I have a smooth parametrized curve $r(t), t \in [0,1]$ in the plane and I want to find a sequence $r(t_1), r(t_2), ... r(t_n)$ which "best" approximates the curve. I'd like to know how to define "best".
Intuitively, I expect that the points should be more densely distributed in sections of the curve with high curvature. For example, I expect that samples of a parabola will be denser near its intersection with the line of symmetry. In the extreme case of a straight line, I expect the points to be uniformly distributed on the curve.
I suspect that there is some function F of r and the n points that is minimized/maximined at the "optimal" distribution of points. Ideally, there should be a simple algorithm for calculating these points from such a function.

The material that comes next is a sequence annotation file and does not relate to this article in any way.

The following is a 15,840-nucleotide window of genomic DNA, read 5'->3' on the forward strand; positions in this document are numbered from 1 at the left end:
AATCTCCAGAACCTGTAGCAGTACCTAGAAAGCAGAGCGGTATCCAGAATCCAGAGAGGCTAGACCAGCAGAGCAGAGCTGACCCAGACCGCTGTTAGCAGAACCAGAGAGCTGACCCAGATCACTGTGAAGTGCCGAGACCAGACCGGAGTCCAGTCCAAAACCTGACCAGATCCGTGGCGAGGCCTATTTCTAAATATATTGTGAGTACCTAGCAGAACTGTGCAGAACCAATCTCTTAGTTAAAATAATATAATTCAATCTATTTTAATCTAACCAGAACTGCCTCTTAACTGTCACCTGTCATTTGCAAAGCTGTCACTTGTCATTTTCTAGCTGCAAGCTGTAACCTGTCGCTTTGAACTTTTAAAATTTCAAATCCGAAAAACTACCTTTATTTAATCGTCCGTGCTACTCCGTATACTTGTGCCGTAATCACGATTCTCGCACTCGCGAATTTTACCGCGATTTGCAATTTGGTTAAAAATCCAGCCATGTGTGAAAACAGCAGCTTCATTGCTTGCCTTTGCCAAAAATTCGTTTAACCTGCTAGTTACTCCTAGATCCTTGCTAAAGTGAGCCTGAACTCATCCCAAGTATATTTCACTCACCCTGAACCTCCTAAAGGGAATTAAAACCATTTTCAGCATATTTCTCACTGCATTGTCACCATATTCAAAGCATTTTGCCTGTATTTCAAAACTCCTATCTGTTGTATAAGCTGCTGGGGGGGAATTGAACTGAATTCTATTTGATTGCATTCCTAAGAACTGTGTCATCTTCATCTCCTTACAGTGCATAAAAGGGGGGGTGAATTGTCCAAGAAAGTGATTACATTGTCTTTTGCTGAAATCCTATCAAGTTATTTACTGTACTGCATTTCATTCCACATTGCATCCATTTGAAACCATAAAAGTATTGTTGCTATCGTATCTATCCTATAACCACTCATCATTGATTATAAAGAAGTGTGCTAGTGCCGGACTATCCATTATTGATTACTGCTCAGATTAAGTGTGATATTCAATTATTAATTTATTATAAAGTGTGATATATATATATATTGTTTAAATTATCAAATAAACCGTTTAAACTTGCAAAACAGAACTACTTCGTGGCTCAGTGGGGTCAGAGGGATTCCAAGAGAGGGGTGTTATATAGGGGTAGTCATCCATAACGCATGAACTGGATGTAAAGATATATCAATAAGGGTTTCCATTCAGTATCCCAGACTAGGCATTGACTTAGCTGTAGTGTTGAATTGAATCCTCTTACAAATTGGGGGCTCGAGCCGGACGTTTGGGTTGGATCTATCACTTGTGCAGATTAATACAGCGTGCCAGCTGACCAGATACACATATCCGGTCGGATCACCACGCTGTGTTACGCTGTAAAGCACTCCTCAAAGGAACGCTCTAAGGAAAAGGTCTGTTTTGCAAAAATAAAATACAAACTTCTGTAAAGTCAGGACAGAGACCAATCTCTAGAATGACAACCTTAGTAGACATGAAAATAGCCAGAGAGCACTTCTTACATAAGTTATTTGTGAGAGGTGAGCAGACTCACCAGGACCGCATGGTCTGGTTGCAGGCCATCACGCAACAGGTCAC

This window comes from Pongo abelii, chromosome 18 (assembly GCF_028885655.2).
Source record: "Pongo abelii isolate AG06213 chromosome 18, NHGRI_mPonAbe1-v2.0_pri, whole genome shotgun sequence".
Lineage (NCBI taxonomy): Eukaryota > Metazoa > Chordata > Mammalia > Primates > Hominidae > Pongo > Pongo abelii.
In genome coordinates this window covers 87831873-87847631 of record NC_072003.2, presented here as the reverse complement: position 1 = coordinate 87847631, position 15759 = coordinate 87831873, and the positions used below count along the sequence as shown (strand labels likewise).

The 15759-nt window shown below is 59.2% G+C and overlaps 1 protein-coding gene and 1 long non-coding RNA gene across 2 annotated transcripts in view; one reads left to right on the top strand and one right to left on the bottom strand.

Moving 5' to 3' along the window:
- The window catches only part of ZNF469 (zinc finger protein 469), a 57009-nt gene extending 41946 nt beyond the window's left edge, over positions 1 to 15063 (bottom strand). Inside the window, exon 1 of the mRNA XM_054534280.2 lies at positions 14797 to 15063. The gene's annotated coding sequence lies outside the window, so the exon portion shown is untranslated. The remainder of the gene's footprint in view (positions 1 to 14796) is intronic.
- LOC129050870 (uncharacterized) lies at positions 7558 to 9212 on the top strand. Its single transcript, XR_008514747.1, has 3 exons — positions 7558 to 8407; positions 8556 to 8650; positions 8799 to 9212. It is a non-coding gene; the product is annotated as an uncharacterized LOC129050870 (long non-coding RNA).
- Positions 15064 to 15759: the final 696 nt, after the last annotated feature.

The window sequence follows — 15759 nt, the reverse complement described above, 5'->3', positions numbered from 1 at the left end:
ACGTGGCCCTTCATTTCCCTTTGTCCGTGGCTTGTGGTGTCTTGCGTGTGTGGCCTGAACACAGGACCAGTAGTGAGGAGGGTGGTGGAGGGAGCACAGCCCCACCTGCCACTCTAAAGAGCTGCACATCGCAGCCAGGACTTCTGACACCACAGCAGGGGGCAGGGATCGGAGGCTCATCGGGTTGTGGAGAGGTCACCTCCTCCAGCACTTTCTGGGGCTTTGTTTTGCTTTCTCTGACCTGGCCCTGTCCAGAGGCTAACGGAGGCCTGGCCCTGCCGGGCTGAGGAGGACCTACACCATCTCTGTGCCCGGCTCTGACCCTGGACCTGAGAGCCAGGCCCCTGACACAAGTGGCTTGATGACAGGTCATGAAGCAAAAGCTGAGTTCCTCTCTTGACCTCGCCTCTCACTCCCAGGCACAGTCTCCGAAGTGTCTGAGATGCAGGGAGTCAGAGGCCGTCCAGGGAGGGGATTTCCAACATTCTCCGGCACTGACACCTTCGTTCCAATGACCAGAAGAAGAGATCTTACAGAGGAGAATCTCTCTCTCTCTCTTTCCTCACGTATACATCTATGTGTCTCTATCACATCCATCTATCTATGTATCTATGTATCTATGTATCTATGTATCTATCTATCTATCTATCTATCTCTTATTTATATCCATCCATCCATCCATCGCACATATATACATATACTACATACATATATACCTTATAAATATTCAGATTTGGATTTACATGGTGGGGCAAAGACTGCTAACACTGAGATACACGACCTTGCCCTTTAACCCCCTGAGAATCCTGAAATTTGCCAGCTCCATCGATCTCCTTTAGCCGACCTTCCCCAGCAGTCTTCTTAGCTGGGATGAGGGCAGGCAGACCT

Consider, for example, $F = \sum_i \kappa_i$ where $\kappa_i$ is the curvature at $r(t_i)$. It seems reasonable to want to choose $t_1, ..., t_n$ that maximize $F$, but I imagine that there is a less ad hoc choice of $F$ ... one that suggests a natural algorithm for selecting $t_1, ..., t_n$.
As a concrete example, find an algorithm for sampling n points on the parabola described parametrically by: $r(t) = (t, t^2), 0\leq t \leq 1$.
Any ideas? References?